Unreal Movie Review: Red

Red is part of a new generation of comic book movies that you didn’t even know were comic book movies. It features no capes, tights, nor anything remotely supernatural, but it’s based on an animated title nonetheless.

It must have been a hell of series to attract this much talent to it, as Bruce Willis, Morgan Freeman, Helen Mirren and John Malkovich all signed up to play retired CIA operatives back in action. Perhaps it was a chance to prove to themselves they could still kick ass in their golden years? And kick ass they certainly do.

Red is actually R.E.D., aka Retired Extremely Dangerous. I think there’s supposed to be a comma in there somewhere. Someone is out to kill these retired agents, along with anyone else who had anything to do with a mission decades earlier in Guatemala, including cargo pilots and New York Times reporters.

When Frank Moses (Willis, who I swear hasn’t aged in 15 years) finds his house swarming with black ops, he murders them all effortlessly and begins to check in on his old friends to see if he can unravel the mystery. It’s poor timing, as he’s just met a lovely young woman (Weeds’ Mary Louise Parker) from the pension office, who he’s forced to kidnap and bring her along for the ride once the government deems her a target as well.

It’s a hell of a first date story I guess.

Freeman, Mirren , Malkovich and Brian Cox play a selection of older agents in various stages of retirement ranging from peaceful to violent to off the reservation. While Freeman’s Joe might be comfortable pinching asses in a nursing home, Mirren’s Victoria still takes mercenary contracts in between tea parties and Malkovich’s Marvin is hiding out in a shack in the deep south thinking if he steps outside, he’ll be swarmed by predator drones and black helicopters.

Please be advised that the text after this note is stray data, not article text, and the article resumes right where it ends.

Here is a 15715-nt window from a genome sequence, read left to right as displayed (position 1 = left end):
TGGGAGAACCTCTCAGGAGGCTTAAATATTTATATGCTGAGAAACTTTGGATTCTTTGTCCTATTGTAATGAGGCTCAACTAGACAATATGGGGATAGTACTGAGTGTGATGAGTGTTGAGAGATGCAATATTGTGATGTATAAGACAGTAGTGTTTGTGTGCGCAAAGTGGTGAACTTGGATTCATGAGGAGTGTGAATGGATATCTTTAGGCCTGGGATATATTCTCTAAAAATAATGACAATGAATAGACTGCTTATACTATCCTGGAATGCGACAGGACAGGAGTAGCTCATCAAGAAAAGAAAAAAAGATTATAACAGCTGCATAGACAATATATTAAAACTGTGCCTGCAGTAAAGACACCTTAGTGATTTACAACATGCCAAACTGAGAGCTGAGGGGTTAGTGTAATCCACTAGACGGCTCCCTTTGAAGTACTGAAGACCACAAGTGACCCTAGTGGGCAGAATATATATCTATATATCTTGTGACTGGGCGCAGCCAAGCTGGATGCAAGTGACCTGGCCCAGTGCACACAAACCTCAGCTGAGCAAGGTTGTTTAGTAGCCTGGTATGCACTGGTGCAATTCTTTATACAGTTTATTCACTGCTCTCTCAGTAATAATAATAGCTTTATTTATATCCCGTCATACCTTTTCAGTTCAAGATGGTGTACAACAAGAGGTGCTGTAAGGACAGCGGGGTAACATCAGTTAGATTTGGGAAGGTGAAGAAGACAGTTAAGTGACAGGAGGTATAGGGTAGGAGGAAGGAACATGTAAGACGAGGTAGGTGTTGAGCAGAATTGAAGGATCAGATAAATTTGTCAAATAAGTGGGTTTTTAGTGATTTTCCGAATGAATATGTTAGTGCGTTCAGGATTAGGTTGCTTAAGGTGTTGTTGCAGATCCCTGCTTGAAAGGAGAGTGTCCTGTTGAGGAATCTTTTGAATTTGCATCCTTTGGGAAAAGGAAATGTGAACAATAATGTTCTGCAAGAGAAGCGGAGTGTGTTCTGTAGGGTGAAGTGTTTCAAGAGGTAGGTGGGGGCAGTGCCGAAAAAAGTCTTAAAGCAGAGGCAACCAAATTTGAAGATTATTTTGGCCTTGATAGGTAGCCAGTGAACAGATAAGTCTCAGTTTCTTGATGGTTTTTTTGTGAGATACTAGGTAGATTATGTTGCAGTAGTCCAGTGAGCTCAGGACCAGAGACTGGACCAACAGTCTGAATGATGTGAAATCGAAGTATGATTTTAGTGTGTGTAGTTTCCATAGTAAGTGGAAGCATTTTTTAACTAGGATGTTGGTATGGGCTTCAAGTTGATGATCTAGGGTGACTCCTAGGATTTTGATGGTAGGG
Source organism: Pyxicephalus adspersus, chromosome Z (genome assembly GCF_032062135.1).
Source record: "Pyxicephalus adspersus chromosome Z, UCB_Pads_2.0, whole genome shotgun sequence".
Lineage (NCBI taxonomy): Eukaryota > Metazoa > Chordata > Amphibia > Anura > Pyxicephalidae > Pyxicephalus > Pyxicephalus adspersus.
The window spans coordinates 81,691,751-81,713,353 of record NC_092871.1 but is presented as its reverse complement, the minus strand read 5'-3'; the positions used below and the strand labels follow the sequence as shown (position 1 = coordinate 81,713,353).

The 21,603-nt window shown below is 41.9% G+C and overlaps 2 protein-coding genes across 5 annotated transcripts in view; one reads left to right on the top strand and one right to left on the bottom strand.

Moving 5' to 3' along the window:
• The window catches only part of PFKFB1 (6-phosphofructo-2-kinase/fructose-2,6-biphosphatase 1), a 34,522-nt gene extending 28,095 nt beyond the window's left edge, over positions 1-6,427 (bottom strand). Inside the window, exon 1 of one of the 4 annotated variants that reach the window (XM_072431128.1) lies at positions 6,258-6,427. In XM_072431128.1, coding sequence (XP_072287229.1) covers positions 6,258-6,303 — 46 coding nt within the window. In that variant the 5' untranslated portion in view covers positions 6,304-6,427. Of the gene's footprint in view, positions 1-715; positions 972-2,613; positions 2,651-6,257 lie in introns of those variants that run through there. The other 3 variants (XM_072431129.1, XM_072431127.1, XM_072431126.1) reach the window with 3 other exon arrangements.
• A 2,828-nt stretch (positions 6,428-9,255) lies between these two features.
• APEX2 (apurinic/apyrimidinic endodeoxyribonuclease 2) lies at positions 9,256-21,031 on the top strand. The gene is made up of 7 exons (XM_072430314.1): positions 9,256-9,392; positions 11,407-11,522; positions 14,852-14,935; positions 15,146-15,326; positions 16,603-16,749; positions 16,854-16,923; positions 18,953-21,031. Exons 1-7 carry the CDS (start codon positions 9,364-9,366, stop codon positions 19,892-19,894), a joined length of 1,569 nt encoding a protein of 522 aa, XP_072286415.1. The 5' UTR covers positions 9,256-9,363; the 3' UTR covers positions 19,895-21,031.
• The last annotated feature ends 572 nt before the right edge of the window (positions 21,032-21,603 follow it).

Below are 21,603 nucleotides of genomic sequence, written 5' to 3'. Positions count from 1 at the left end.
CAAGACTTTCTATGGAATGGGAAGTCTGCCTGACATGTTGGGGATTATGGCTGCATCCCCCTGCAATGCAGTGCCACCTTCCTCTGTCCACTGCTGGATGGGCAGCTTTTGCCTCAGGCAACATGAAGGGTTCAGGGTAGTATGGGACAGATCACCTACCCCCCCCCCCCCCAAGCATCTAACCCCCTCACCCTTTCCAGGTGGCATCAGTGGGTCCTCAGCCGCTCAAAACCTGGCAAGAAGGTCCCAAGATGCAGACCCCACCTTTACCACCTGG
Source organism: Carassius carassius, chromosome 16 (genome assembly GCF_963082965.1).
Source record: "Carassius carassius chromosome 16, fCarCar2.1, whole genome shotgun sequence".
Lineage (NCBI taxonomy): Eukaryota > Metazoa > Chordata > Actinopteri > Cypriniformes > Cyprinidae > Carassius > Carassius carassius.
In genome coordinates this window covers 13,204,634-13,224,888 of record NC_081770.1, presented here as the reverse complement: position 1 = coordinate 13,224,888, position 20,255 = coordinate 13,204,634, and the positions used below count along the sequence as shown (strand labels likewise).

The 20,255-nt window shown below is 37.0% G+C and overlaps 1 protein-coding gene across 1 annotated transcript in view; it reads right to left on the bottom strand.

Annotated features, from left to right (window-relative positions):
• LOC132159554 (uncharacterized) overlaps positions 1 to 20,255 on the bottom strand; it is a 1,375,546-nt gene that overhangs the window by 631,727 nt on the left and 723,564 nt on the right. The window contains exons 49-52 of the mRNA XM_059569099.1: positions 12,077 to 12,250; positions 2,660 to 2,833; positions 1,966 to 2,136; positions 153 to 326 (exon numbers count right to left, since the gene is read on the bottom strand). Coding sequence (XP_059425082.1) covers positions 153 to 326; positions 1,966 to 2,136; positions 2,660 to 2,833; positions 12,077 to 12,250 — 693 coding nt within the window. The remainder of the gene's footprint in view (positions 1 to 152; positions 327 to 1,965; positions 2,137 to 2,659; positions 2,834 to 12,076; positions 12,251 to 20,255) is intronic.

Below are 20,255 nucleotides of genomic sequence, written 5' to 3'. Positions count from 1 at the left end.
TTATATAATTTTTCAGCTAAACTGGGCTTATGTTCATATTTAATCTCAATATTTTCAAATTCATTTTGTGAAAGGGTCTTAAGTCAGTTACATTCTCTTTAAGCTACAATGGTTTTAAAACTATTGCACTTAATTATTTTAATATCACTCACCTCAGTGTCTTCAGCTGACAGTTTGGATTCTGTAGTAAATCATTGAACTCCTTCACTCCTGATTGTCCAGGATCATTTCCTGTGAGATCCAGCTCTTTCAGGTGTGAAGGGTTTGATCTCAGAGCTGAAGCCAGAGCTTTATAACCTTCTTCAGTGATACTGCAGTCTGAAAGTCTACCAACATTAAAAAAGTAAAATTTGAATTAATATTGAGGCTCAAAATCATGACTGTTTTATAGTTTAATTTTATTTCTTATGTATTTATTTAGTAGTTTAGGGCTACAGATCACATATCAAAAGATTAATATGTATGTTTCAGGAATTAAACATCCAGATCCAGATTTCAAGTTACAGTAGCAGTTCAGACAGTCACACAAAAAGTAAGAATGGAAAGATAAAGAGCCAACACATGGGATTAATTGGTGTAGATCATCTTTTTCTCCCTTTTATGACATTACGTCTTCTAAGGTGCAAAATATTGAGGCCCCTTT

One by one they join up with Frank to aid him in uncovering the truth, and help him combat his CIA tail, spearheaded by a younger version of himself, Agent Cooper (Karl Urban).He turns out to be a worthy adversary, though often youth is no match for experience.

When it becomes clear Red is based on a comic book is in its handful of explosive action scenes. The film plods along at a reasonable pace, and all of a sudden something out The Matrix will happen like Frank gliding out of his speeding car on foot to shoot at a pursuing vehicle, or Marvin hitting the tip of an RPG with a slow-motion bullet so it explodes and kills its owner. It’s cool, but doesn’t seem terribly consistent with the tone of the rest of the movie, which is actually quite slow paced when no one’s shooting guns. These scene would have felt right at home in say, Wanted, but not as much here.

This was a pretty awesome sight to behold.

But the film does have quite a clever script, and though it’s never laugh out loud funny to any significant degree, it’s smart and polished, and moves the film along nicely. Willis looks like he’s having more fun than he’s had in years, and if you look at his recent film history (Cop Out, Surrogates, Live Free or Die Hard) you can see why.

It’s fun to watch Oscar caliber actors Freeman, Mirren and Malkovich all toting around automatic weapons, but I was most impressed with Karl Urban and Mary-Louise Parker, the former showing real promise to be a future action star and the latter proving she needs to break the glass ceiling of her Weeds growhouse and branch into more film.

“Do movies like this for thirty years and you’ll lose that hair too kid.”

Red, for all its momentary charms, is pretty forgettable in the end, but that doesn’t mean it’s not worthwhile. This weekend it was between this and watching the guys of Jackass shoot bodily fluids at each other, and I have to say this is probably the preferable option for most.

3 out of 5 stars

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  1. Apparently the “young woman” Mary-Louiose Parker is 46 or something. Not young, but if my wife looks that good at 46 I may just pass out from my extreme good fortune.

    And don’t even get me started on Helen Mirren. I wanted to see this based on her scenes in the trailer alone.

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